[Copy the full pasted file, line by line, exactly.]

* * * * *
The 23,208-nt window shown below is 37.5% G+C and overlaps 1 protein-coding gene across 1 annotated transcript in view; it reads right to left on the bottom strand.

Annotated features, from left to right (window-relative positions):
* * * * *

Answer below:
The 23,208-nt window shown below is 37.5% G+C and overlaps 1 protein-coding gene across 1 annotated transcript in view; it reads right to left on the bottom strand.

Annotated features, from left to right (window-relative positions):